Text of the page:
Lewisburg House and Garden Club has been distributing sunflower seeds to Lewisburg Elementary since 1959. May 12 marked the first year that Ronceverte Elementary received seeds and participated in the project.
“The ladies came in and gave a very nice mini lesson on how to grow the sunflowers. My students are very excited to participate,” Ronceverte Elementary School second grade teacher Deborah W. Johnson.
The purpose of the volunteer project/friendly competition is to inspire students to become the next generation of plant and agricultural scientists, to teach nature’s cycle, to interact with the members of the club, to call attention to the value of feeding the area’s birds, and support teachers in delivering an interactive learning opportunity. It’s also a great way to get students and adults out and into the garden working side by side.
It takes 75 to 90 days, or more, for a sunflower to mature. Giant sunflowers are grown from seed. If you are growing them, to get them as big as possible, it is recommend spacing them a full three feet apart, so the plants do not shade each other.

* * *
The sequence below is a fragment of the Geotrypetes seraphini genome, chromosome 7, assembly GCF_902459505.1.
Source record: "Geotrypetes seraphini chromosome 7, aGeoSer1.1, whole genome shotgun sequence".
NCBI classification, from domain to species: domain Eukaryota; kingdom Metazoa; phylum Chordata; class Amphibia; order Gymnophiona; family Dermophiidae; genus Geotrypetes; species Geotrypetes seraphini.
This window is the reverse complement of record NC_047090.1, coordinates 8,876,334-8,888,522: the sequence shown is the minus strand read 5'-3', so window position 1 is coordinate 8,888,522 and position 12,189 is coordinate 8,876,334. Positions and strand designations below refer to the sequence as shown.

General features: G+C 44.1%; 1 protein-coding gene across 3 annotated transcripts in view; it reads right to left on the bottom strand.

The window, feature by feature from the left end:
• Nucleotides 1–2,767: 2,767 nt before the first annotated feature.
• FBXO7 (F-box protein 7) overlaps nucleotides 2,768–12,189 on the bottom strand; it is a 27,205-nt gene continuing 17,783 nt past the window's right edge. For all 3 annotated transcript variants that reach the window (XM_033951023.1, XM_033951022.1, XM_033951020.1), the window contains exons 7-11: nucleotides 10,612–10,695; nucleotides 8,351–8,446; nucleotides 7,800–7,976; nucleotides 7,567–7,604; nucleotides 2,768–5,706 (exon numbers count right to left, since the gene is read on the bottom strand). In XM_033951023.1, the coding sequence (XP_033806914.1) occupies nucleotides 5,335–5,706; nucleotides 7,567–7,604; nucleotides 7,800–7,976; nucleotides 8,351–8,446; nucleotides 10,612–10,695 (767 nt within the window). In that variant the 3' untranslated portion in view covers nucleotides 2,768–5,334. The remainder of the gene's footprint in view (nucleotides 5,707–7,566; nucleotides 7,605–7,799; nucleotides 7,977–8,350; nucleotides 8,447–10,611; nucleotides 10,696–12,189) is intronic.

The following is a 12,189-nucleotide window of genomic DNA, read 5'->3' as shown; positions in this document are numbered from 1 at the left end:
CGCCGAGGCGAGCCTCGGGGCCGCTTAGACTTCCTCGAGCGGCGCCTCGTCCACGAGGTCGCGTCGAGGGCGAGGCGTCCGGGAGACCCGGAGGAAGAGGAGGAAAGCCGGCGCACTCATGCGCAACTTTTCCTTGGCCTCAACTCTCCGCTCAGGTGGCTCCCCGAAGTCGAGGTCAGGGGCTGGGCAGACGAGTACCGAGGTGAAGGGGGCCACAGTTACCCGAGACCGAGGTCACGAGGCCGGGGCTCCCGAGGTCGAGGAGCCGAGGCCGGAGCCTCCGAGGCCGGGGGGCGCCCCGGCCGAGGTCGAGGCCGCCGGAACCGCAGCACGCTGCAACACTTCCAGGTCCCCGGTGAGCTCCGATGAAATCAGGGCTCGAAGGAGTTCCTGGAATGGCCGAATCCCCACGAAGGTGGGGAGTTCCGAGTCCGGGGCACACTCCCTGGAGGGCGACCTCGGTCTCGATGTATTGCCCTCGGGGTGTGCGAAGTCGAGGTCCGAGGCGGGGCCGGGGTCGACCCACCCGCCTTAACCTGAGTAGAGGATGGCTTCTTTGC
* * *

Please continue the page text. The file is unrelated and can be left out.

A few tips for growing sunflowers: when the plant leaves turn brown and the flower heads droop, the plant has reached its full maturity and is done. You can pull the plant up and store it until the contest in late September, or you can leave it in the ground, but it could get damaged by birds or the elements. Cover your flower head with a mesh onion bag, loose burlap or a paper bag to protect it.
Site and soil preparation are critical. Sunflowers need six-to-eight hours of direct sunlight per day – the more the better if you are trying to grow them to their maximum potential. Choose a well-drained location, and prepare your soil by digging an area of about 2-3 feet in circumference to a depth of about two feet. Sunflowers are heavy feeders and deplete the soil more than many other crops – especially if you are growing them to reach a massive height, so the nutrient supply must be replenished each season. Sunflowers have long taproots that can grow four feet below the surface! Feed and water regularly. Be prepared to stake them so they have support, or plant them close to a fence or a building.
“We really are proud to share this fun project with Ronceverte Elementary School,” stated Emily Shirey, Garden Club member. Look for pictures in September/October to see who has the largest sunflower.